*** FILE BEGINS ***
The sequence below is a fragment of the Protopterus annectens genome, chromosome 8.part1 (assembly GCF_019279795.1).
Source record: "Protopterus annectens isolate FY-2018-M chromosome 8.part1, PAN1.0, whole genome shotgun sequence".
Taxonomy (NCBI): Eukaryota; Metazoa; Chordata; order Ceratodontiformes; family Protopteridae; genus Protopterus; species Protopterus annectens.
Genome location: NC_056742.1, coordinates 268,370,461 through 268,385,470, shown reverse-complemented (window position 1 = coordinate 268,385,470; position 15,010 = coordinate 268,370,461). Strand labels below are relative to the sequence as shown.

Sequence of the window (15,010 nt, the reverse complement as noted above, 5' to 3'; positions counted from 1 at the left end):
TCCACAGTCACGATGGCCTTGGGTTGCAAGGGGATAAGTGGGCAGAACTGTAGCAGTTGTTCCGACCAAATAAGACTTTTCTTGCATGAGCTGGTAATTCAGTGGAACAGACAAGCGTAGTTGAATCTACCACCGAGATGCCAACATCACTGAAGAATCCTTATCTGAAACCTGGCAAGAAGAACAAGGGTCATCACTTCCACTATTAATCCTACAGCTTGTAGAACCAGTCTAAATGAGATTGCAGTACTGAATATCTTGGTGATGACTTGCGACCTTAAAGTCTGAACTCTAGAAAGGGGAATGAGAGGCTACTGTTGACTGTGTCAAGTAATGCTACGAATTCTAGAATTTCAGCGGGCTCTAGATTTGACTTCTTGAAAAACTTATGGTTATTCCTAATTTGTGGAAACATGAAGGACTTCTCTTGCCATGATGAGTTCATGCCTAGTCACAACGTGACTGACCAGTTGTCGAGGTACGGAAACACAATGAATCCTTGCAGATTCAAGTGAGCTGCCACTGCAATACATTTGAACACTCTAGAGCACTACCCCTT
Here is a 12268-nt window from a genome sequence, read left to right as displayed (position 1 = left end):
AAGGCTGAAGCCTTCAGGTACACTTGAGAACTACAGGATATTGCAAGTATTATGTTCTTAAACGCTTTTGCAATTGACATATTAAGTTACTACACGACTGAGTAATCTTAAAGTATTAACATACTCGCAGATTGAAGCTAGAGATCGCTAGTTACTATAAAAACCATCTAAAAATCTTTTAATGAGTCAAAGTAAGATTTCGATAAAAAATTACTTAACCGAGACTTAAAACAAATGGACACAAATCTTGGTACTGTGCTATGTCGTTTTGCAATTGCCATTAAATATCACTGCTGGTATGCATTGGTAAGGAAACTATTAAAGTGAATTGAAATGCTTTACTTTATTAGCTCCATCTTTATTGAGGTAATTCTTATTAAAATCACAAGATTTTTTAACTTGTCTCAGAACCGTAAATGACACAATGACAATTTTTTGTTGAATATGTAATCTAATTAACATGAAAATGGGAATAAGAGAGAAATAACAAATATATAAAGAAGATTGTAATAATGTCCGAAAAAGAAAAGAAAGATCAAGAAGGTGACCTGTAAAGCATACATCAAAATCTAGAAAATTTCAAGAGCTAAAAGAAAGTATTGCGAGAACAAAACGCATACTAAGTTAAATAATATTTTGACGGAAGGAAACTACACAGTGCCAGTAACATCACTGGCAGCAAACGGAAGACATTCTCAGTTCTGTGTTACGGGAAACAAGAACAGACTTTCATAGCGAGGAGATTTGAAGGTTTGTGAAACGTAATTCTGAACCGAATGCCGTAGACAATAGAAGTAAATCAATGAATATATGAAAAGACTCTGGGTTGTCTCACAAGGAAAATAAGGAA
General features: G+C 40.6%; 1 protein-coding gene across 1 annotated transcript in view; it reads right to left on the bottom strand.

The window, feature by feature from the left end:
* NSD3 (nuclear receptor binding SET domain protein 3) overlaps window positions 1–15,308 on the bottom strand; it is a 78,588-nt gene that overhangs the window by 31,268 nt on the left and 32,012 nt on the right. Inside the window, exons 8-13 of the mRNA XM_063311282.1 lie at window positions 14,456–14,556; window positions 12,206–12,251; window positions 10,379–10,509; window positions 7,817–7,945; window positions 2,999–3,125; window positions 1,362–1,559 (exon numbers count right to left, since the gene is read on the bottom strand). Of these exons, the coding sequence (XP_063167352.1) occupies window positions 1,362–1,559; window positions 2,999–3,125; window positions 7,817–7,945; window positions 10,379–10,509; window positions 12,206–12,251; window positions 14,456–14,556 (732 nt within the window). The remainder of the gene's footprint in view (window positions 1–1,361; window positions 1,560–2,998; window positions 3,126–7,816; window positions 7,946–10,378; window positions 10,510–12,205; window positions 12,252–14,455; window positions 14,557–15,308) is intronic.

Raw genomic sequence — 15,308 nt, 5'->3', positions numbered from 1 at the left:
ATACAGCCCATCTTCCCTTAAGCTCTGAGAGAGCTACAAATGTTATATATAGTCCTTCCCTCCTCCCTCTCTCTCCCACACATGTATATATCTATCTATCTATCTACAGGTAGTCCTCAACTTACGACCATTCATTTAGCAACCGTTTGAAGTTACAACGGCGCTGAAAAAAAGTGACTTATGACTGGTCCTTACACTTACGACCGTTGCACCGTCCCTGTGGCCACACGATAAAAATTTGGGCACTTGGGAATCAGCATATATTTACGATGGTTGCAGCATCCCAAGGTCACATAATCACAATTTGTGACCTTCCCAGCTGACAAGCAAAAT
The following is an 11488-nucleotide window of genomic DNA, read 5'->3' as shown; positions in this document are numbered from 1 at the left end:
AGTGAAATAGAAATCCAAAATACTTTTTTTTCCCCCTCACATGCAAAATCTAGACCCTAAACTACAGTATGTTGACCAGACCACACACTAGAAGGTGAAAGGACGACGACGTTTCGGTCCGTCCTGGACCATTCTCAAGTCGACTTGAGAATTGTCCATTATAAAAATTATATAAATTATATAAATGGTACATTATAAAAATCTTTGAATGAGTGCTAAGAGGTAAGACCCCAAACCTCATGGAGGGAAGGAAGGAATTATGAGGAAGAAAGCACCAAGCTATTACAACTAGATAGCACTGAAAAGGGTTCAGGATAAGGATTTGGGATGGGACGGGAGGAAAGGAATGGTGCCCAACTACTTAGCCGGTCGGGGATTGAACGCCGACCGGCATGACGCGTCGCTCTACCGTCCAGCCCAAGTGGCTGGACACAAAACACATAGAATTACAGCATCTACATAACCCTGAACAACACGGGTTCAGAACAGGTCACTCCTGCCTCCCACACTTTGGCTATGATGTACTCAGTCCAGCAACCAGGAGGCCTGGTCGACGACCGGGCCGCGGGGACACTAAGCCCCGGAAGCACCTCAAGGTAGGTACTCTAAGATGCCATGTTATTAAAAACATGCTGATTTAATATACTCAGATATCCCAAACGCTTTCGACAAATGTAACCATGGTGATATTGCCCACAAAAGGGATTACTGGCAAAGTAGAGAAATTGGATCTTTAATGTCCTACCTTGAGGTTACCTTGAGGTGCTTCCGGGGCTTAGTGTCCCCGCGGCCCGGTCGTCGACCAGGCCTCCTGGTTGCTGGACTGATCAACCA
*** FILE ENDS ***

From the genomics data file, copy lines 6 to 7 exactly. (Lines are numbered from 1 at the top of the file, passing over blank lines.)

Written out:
TCCACAGTCACGATGGCCTTGGGTTGCAAGGGGATAAGTGGGCAGAACTGTAGCAGTTGTTCCGACCAAATAAGACTTTTCTTGCATGAGCTGGTAATTCAGTGGAACAGACAAGCGTAGTTGAATCTACCACCGAGATGCCAACATCACTGAAGAATCCTTATCTGAAACCTGGCAAGAAGAACAAGGGTCATCACTTCCACTATTAATCCTACAGCTTGTAGAACCAGTCTAAATGAGATTGCAGTACTGAATATCTTGGTGATGACTTGCGACCTTAAAGTCTGAACTCTAGAAAGGGGAATGAGAGGCTACTGTTGACTGTGTCAAGTAATGCTACGAATTCTAGAATTTCAGCGGGCTCTAGATTTGACTTCTTGAAAAACTTATGGTTATTCCTAATTTGTGGAAACATGAAGGACTTCTCTTGCCATGATGAGTTCATGCCTAGTCACAACGTGACTGACCAGTTGTCGAGGTACGGAAACACAATGAATCCTTGCAGATTCAAGTGAGCTGCCACTGCAATACATTTGAACACTCTAGAGCACTACCCCTT
Here is a 12268-nt window from a genome sequence, read left to right as displayed (position 1 = left end):